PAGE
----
– origimbo
    Jun 24 '16 at 19:40
  • EU directives are not ratified, but implemented. Also, Schengen borders or different currencies within a sovereign (EU) country are a reality today (although all the examples I can think of are between the mainland and faraway islands, not on land borders on the European continent, which is admittedly a significant difference).
    – Relaxed
    Apr 24 '17 at 22:08
  • The exact boundaries of the EU are fuzzy. However, those fuzzy edges generally predate the EU. Brexit does not. There's no political need to accept new fuzzy edges.
    – MSalters
    Apr 25 '17 at 19:07
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It is legally possible for part of a sovereign state to be also member of the European Union?

Yes-ish. However, this isn't the same question as

Can a country within a federated nation be admitted in the EU?

I think that the only case of a state which could be considered partially a member of the EU is Denmark, which has some autonomous regions (Greenland, Faroe Islands) which are outside the territorial jurisdiction of the EU treaties; although there are some other complicated cases (Canary Islands, most dependent overseas territories of the UK) which could be argued to fall into the same category.

However, in these cases it is the nation which joined the EU (or signed up to a predecessor treaty) with exclusions, or in the case of Greenland with subsequent modification to create an exclusion. That isn't a directly relevant precedent for Scotland or Northern Ireland remaining in the EU when the rest of the UK leaves.

Were the UK to try to remain in the EU but with territorial exclusions covering England and Wales(!), treaty amendments would be required which would have to gain at least qualified majority support from the rest of the EU, which would be unlikely to agree; and even if that hurdle were crossed there would likely be significant difficulties making it work at an institutional level. For example, would it make sense for an English minister to attend the Council of Ministers?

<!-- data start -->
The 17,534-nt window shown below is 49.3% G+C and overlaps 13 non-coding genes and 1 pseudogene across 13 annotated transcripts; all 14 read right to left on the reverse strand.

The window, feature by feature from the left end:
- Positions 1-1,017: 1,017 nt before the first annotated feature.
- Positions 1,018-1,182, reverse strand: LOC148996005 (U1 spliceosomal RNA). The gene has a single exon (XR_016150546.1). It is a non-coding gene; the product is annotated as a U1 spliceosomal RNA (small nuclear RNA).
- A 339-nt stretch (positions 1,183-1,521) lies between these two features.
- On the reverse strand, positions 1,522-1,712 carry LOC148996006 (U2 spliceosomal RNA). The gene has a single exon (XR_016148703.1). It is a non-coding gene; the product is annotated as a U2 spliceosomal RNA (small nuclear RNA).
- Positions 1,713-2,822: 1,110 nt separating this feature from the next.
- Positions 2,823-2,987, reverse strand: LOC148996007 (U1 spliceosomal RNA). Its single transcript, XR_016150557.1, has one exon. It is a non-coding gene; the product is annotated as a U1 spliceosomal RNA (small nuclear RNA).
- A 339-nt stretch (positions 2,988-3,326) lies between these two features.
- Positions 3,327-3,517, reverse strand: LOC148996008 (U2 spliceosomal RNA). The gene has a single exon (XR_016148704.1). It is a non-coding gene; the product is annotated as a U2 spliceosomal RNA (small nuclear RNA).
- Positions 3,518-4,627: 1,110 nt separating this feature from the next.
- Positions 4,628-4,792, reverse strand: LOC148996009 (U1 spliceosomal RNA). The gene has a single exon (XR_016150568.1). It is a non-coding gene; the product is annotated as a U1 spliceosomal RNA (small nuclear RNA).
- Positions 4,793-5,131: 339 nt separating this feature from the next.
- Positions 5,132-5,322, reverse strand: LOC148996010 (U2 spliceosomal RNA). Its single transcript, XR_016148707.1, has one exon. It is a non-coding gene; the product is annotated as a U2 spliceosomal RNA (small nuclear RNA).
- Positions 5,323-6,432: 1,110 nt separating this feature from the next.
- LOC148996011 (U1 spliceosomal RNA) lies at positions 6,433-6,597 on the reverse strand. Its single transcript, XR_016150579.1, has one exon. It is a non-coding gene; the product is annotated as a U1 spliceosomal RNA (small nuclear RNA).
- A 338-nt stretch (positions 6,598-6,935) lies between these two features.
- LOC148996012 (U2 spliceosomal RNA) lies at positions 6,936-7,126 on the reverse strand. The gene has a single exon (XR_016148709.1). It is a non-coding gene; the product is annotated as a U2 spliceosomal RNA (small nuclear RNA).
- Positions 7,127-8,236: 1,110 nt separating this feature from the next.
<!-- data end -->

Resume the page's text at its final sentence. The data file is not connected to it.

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  • Actually, a bunch of EU countries have territories outside the EU, namely France, the Netherlands, and the UK and there is even another example of a territory leaving the EU like Greeland did (that would be Saint-Barthélemy). They are very officially in the same category as Greenland, no need to argue one way or the other. The Canary Islands, on the other hand, are part of the EU. But as you note, it's a rather different situation.
    – Relaxed
    Apr 24 '17 at 21:57
  • @Relaxed, the Canary Islands are, however, not in the customs union, which is why I said it's complicated. I wasn't quite sure on a quick read of the Treaty of Lisbon what the situation was with the French islands: they're mentioned as special cases, but my memory was that they were now départements exterieurs and similar to e.g. Ceuta and Melilla. I'm happy to stand corrected. Apr 24 '17 at 22:05
  • Yes, the Canary Islands and other outermost territories are in a somewhat complicated situation with specific rules and exceptions but in principle within the EU. And some French islands (but not all) are indeed départements and fall in the same category. But Greenland, Saint-Barthélemy, etc. are in a different category: they are just outside the Union and EU law simply doesn't apply.
    – Relaxed
    Apr 24 '17 at 22:15